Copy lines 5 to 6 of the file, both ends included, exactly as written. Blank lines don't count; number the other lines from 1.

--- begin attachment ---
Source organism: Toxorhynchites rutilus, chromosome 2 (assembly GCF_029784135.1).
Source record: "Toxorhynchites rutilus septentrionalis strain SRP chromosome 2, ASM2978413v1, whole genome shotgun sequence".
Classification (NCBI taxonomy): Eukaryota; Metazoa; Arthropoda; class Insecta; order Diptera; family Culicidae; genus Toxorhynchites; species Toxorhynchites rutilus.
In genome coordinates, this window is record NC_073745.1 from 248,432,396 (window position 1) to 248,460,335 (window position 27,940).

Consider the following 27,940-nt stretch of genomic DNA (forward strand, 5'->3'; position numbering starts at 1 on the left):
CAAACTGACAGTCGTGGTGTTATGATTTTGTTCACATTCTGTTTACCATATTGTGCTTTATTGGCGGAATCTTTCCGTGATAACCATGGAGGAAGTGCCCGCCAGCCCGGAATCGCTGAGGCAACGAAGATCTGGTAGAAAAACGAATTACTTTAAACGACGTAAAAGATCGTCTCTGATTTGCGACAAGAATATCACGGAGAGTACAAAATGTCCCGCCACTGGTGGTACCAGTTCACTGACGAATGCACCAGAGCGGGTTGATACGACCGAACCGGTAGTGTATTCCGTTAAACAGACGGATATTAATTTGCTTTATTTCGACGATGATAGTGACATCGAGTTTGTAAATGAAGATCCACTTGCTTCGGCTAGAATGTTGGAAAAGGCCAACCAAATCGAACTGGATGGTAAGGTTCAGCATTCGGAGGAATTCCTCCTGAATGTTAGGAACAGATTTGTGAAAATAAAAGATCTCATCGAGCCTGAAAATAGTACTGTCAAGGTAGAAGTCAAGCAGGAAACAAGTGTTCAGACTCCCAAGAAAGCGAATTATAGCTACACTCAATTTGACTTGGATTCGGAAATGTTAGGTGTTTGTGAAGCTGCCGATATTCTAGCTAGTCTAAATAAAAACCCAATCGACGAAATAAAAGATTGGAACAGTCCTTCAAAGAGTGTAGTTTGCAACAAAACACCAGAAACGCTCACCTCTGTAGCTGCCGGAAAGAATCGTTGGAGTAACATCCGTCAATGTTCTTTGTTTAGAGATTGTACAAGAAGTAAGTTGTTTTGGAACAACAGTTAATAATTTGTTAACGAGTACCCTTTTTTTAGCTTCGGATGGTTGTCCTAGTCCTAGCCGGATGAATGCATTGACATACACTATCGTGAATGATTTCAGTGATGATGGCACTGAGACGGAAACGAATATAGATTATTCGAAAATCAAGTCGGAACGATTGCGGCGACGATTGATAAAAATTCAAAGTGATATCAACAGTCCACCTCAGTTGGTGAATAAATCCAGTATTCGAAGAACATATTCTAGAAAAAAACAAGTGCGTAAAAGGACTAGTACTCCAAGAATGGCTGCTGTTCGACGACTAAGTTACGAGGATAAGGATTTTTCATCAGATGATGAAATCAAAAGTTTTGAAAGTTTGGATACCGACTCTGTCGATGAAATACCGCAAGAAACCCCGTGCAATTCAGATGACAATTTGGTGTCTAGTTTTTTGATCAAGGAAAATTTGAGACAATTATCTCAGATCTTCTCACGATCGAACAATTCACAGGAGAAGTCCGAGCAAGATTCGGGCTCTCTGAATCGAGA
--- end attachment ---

Consider the following 27,940-nt stretch of genomic DNA (forward strand, 5'->3'; position numbering starts at 1 on the left):
CAAACTGACAGTCGTGGTGTTATGATTTTGTTCACATTCTGTTTACCATATTGTGCTTTATTGGCGGAATCTTTCCGTGATAACCATGGAGGAAGTGCCCGCCAGCCCGGAATCGCTGAGGCAACGAAGATCTGGTAGAAAAACGAATTACTTTAAACGACGTAAAAGATCGTCTCTGATTTGCGACAAGAATATCACGGAGAGTACAAAATGTCCCGCCACTGGTGGTACCAGTTCACTGACGAATGCACCAGAGCGGGTTGATACGACCGAACCGGTAGTGTATTCCGTTAAACAGACGGATATTAATTTGCTTTATTTCGACGATGATAGTGACATCGAGTTTGTAAATGAAGATCCACTTGCTTCGGCTAGAATGTTGGAAAAGGCCAACCAAATCGAACTGGATGGTAAGGTTCAGCATTCGGAGGAATTCCTCCTGAATGTTAGGAACAGATTTGTGAAAATAAAAGATCTCATCGAGCCTGAAAATAGTACTGTCAAGGTAGAAGTCAAGCAGGAAACAAGTGTTCAGACTCCCAAGAAAGCGAATTATAGCTACACTCAATTTGACTTGGATTCGGAAATGTTAGGTGTTTGTGAAGCTGCCGATATTCTAGCTAGTCTAAATAAAAACCCAATCGACGAAATAAAAGATTGGAACAGTCCTTCAAAGAGTGTAGTTTGCAACAAAACACCAGAAACGCTCACCTCTGTAGCTGCCGGAAAGAATCGTTGGAGTAACATCCGTCAATGTTCTTTGTTTAGAGATTGTACAAGAAGTAAGTTGTTTTGGAACAACAGTTAATAATTTGTTAACGAGTACCCTTTTTTTAGCTTCGGATGGTTGTCCTAGTCCTAGCCGGATGAATGCATTGACATACACTATCGTGAATGATTTCAGTGATGATGGCACTGAGACGGAAACGAATATAGATTATTCGAAAATCAAGTCGGAACGATTGCGGCGACGATTGATAAAAATTCAAAGTGATATCAACAGTCCACCTCAGTTGGTGAATAAATCCAGTATTCGAAGAACATATTCTAGAAAAAAACAAGTGCGTAAAAGGACTAGTACTCCAAGAATGGCTGCTGTTCGACGACTAAGTTACGAGGATAAGGATTTTTCATCAGATGATGAAATCAAAAGTTTTGAAAGTTTGGATACCGACTCTGTCGATGAAATACCGCAAGAAACCCCGTGCAATTCAGATGACAATTTGGTGTCTAGTTTTTTGATCAAGGAAAATTTGAGACAATTATCTCAGATCTTCTCACGATCGAACAATTCACAGGAGAAGTCCGAGCAAGATTCGGGCTCTCTGAATCGAGA